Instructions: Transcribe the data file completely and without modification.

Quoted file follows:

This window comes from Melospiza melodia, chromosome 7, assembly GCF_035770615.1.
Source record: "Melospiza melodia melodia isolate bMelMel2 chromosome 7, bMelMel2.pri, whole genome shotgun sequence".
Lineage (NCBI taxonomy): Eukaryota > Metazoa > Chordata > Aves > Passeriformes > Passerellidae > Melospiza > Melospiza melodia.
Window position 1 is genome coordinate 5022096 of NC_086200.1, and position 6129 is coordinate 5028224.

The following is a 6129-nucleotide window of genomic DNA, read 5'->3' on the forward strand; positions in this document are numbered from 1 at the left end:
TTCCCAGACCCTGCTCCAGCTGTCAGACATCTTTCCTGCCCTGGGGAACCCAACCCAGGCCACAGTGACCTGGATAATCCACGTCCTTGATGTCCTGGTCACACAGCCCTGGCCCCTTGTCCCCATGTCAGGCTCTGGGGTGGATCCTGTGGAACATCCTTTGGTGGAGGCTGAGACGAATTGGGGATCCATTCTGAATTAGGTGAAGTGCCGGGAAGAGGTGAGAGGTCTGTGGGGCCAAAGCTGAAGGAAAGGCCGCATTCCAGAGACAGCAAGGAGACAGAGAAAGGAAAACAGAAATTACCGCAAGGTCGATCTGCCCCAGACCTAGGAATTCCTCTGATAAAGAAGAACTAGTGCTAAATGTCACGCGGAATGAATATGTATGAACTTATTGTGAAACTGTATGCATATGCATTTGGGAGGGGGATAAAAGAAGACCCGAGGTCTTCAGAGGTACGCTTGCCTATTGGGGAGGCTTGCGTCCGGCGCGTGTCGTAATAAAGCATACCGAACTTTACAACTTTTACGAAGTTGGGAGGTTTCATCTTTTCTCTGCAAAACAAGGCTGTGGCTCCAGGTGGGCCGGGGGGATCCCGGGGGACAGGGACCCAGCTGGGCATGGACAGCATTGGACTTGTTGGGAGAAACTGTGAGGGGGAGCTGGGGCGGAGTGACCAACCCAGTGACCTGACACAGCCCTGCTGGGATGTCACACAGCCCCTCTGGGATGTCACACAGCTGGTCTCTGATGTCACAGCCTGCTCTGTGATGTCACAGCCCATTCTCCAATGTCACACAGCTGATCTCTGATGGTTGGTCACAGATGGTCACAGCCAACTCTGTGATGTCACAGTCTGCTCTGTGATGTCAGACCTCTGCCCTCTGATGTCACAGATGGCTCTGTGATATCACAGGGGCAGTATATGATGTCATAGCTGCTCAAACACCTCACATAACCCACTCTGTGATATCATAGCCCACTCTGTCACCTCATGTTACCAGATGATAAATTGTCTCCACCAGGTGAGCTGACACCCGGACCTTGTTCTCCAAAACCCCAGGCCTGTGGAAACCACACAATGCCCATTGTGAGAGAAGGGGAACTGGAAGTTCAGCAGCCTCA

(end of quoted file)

This window comes from Melospiza melodia, chromosome 7, assembly GCF_035770615.1.
Source record: "Melospiza melodia melodia isolate bMelMel2 chromosome 7, bMelMel2.pri, whole genome shotgun sequence".
Lineage (NCBI taxonomy): Eukaryota > Metazoa > Chordata > Aves > Passeriformes > Passerellidae > Melospiza > Melospiza melodia.
Window position 1 is genome coordinate 5022096 of NC_086200.1, and position 6129 is coordinate 5028224.

The following is a 6129-nucleotide window of genomic DNA, read 5'->3' on the forward strand; positions in this document are numbered from 1 at the left end:
TTCCCAGACCCTGCTCCAGCTGTCAGACATCTTTCCTGCCCTGGGGAACCCAACCCAGGCCACAGTGACCTGGATAATCCACGTCCTTGATGTCCTGGTCACACAGCCCTGGCCCCTTGTCCCCATGTCAGGCTCTGGGGTGGATCCTGTGGAACATCCTTTGGTGGAGGCTGAGACGAATTGGGGATCCATTCTGAATTAGGTGAAGTGCCGGGAAGAGGTGAGAGGTCTGTGGGGCCAAAGCTGAAGGAAAGGCCGCATTCCAGAGACAGCAAGGAGACAGAGAAAGGAAAACAGAAATTACCGCAAGGTCGATCTGCCCCAGACCTAGGAATTCCTCTGATAAAGAAGAACTAGTGCTAAATGTCACGCGGAATGAATATGTATGAACTTATTGTGAAACTGTATGCATATGCATTTGGGAGGGGGATAAAAGAAGACCCGAGGTCTTCAGAGGTACGCTTGCCTATTGGGGAGGCTTGCGTCCGGCGCGTGTCGTAATAAAGCATACCGAACTTTACAACTTTTACGAAGTTGGGAGGTTTCATCTTTTCTCTGCAAAACAAGGCTGTGGCTCCAGGTGGGCCGGGGGGATCCCGGGGGACAGGGACCCAGCTGGGCATGGACAGCATTGGACTTGTTGGGAGAAACTGTGAGGGGGAGCTGGGGCGGAGTGACCAACCCAGTGACCTGACACAGCCCTGCTGGGATGTCACACAGCCCCTCTGGGATGTCACACAGCTGGTCTCTGATGTCACAGCCTGCTCTGTGATGTCACAGCCCATTCTCCAATGTCACACAGCTGATCTCTGATGGTTGGTCACAGATGGTCACAGCCAACTCTGTGATGTCACAGTCTGCTCTGTGATGTCAGACCTCTGCCCTCTGATGTCACAGATGGCTCTGTGATATCACAGGGGCAGTATATGATGTCATAGCTGCTCAAACACCTCACATAACCCACTCTGTGATATCATAGCCCACTCTGTCACCTCATGTTACCAGATGATAAATTGTCTCCACCAGGTGAGCTGACACCCGGACCTTGTTCTCCAAAACCCCAGGCCTGTGGAAACCACACAATGCCCATTGTGAGAGAAGGGGAACTGGAAGTTCAGCAGCCTCA